The University of Connecticut could save more than $50 million over five years by consolidating more purchasing decisions and technology services, boosting ticket prices for high-demand sports and kicking its fundraising into higher gear, a new consultants' report says.
The recommendations unveiled Thursday also include offering more year-around classes rather than scaling back each summer, charging more for parking and bus rides, and examining whether small academic majors and waning programs are valuable enough to justify continuing them.
UConn trustees received the recommendations from McKinsey & Co., which it paid $3.9 million last year to suggest ways to cut costs and boost income as the school's state subsidies drop.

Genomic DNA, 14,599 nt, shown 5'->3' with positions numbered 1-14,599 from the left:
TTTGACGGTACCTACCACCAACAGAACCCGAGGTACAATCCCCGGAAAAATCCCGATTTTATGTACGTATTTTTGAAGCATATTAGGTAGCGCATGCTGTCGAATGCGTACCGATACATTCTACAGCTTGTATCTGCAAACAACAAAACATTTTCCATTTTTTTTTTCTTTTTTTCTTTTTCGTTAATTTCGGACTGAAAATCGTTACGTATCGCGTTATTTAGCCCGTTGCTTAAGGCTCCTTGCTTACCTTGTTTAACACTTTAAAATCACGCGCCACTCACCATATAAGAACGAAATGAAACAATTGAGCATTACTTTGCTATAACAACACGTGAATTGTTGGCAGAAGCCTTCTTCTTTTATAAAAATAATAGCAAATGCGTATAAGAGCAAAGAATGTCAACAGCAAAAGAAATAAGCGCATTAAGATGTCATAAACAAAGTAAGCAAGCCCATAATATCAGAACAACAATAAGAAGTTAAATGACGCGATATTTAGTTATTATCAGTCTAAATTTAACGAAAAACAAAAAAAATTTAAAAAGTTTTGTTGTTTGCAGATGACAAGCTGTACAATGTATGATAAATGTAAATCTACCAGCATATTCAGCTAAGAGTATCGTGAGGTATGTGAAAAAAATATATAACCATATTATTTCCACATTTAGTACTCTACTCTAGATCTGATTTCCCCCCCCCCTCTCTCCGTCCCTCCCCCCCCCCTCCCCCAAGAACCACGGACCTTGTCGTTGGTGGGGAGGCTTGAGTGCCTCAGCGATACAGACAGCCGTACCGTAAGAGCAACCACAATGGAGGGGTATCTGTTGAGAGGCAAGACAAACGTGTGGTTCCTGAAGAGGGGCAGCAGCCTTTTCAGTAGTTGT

McKinsey says that over five years, UConn could save $39 million to $67 million through cuts, depending on which recommendations it adopts. It also could raise $14 million to $30 million in non-tuition revenue, although UConn President Susan Herbst said any fee increases would be discussed with students, employees and others who would be affected before decisions are made.
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